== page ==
The headline states: Sisi’s Crackdown on Islamists Yet to Win Over Egyptian Village.

Fair enough, as Kerdasa would be a difficult village to win over. The article reports that night raids on suspected Brotherhood members continue, and the police man checkpoints into and out of the village.

But the following first-hand anecdotal description could be found almost anywhere in Egypt:

A look around Kerdasa offers plenty of reminders that arrests and intimidation have never succeeded in silencing enemies of the state.

Idle teenagers who can be easy recruits for jihadists. Women covered from head to toe in black. Profanities scribbled on a burned-out police station insulting President Abdel Fattah al-Sisi and calling for Mursi’s return.

This is one of the troubles in reporting about Egypt — those reading don’t know the commonality of everyday life. Teenagers are idle in every city. Many women wear the full niqab. And anti-Sisi graffiti from the past year and a half has rarely been scrubbed from the walls.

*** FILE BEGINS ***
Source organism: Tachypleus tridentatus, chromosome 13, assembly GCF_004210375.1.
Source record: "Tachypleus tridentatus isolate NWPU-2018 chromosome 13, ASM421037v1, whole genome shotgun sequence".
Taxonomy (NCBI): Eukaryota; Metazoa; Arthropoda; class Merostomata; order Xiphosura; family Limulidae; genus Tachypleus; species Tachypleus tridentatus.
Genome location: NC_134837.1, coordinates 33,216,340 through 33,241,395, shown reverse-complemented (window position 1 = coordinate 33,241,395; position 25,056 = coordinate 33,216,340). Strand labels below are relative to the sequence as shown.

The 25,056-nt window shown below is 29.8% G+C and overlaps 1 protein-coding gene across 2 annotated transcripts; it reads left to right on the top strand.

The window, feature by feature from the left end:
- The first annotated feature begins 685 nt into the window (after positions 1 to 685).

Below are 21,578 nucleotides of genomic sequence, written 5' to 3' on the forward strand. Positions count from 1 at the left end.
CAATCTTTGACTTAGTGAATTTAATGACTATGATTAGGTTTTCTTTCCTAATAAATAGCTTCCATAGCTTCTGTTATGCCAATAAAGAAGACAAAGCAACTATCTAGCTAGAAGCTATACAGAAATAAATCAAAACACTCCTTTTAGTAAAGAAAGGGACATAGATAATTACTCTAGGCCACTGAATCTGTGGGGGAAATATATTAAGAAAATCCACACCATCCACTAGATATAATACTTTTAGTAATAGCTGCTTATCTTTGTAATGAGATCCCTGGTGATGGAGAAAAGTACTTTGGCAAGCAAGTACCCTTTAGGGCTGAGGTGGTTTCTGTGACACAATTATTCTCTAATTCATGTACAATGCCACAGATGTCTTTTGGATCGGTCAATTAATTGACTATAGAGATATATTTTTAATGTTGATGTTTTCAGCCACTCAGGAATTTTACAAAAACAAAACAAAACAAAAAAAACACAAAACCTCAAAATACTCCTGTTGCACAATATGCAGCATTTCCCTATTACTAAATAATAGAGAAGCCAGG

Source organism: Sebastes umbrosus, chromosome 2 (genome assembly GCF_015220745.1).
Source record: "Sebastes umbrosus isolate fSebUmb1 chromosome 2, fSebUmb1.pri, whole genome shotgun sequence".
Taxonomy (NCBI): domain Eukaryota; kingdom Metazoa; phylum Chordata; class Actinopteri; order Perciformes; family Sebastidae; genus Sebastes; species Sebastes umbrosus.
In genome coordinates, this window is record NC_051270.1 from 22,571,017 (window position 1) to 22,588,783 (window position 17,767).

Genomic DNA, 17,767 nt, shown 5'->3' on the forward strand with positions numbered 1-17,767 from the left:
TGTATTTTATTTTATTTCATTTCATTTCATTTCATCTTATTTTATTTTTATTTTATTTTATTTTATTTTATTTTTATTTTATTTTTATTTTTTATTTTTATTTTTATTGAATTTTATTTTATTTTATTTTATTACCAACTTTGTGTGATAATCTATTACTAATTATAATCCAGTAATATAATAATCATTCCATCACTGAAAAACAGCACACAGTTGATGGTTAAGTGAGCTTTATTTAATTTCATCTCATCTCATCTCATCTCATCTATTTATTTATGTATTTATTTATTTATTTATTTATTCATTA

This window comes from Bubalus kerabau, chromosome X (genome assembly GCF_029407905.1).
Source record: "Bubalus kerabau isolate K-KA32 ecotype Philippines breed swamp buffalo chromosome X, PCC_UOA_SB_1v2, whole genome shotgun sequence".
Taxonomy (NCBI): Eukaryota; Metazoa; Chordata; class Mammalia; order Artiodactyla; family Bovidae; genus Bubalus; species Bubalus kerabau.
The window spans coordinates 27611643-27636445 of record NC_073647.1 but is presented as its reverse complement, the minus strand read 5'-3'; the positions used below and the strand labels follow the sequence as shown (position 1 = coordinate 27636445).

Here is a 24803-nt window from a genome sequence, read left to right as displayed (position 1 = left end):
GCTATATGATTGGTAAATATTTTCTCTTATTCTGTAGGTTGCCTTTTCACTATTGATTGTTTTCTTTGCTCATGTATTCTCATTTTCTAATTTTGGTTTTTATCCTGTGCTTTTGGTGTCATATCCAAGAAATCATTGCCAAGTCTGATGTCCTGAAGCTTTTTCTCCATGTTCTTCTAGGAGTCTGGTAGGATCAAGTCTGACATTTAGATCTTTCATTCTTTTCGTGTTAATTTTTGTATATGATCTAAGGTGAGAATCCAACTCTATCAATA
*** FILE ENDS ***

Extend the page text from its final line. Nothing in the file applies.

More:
None of this necessarily suggests a dissatisfaction with him, nor ongoing support for Morsi.

Good reporting gets local opinion, on the record. But still the journalist must be trusted in selection of sources. Some quotes against the current atmosphere were given anonymity, but the following are bold in their public criticism:

Ayman al-Qahawi works at Al Azhar, a center of Islamic learning seen by Sisi as an ally in the fight against extremism.

“Kerdasa has become a black spot in our lives even though there are only a small number of criminals. They treat all of us as if we are terrorists,” said the professor, adding that a colleague was not allowed to leave Egypt because his identification card showed he lives in Kerdasa.

Bus driver Sayed Hassan, 31, says that when he went to renew his vehicle license, police stopped him at a checkpoint.

“Pull over you terrorist. You are from Kerdasa. You will spend a lot of time with us,” he quoted an officer as saying.

What should be inferred from these voices? Is Kerdasa so Islamist they don’t fear to give their names, safe in the protection of village solidarity? Or that Kerdasa is in the process of being restored, and thus there is no fear to voice complaint?